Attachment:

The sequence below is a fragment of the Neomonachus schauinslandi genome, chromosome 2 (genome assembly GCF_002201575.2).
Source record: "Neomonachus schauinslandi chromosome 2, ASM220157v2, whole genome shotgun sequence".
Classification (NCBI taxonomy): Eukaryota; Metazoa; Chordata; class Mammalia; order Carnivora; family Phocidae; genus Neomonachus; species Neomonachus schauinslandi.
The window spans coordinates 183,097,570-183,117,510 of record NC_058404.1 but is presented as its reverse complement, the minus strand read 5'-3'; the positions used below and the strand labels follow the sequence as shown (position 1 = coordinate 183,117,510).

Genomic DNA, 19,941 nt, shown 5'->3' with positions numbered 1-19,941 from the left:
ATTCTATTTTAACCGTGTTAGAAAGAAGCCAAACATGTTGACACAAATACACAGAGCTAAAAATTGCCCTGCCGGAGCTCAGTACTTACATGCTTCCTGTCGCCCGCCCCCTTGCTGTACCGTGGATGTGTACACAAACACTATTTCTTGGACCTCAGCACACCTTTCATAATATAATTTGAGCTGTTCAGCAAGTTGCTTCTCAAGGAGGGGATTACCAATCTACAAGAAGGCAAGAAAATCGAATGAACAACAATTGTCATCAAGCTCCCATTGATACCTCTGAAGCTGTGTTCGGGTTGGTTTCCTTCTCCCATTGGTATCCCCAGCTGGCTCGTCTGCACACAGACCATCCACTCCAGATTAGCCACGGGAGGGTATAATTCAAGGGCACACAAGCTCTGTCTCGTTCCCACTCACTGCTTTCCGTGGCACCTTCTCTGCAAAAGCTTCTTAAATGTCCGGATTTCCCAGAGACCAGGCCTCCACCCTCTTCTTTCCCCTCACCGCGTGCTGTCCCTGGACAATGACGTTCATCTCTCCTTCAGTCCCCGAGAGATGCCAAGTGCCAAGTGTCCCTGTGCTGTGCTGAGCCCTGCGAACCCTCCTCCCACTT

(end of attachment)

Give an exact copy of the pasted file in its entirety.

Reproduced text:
The sequence below is a fragment of the Neomonachus schauinslandi genome, chromosome 2 (genome assembly GCF_002201575.2).
Source record: "Neomonachus schauinslandi chromosome 2, ASM220157v2, whole genome shotgun sequence".
Classification (NCBI taxonomy): Eukaryota; Metazoa; Chordata; class Mammalia; order Carnivora; family Phocidae; genus Neomonachus; species Neomonachus schauinslandi.
The window spans coordinates 183,097,570-183,117,510 of record NC_058404.1 but is presented as its reverse complement, the minus strand read 5'-3'; the positions used below and the strand labels follow the sequence as shown (position 1 = coordinate 183,117,510).

Genomic DNA, 19,941 nt, shown 5'->3' with positions numbered 1-19,941 from the left:
ATTCTATTTTAACCGTGTTAGAAAGAAGCCAAACATGTTGACACAAATACACAGAGCTAAAAATTGCCCTGCCGGAGCTCAGTACTTACATGCTTCCTGTCGCCCGCCCCCTTGCTGTACCGTGGATGTGTACACAAACACTATTTCTTGGACCTCAGCACACCTTTCATAATATAATTTGAGCTGTTCAGCAAGTTGCTTCTCAAGGAGGGGATTACCAATCTACAAGAAGGCAAGAAAATCGAATGAACAACAATTGTCATCAAGCTCCCATTGATACCTCTGAAGCTGTGTTCGGGTTGGTTTCCTTCTCCCATTGGTATCCCCAGCTGGCTCGTCTGCACACAGACCATCCACTCCAGATTAGCCACGGGAGGGTATAATTCAAGGGCACACAAGCTCTGTCTCGTTCCCACTCACTGCTTTCCGTGGCACCTTCTCTGCAAAAGCTTCTTAAATGTCCGGATTTCCCAGAGACCAGGCCTCCACCCTCTTCTTTCCCCTCACCGCGTGCTGTCCCTGGACAATGACGTTCATCTCTCCTTCAGTCCCCGAGAGATGCCAAGTGCCAAGTGTCCCTGTGCTGTGCTGAGCCCTGCGAACCCTCCTCCCACTT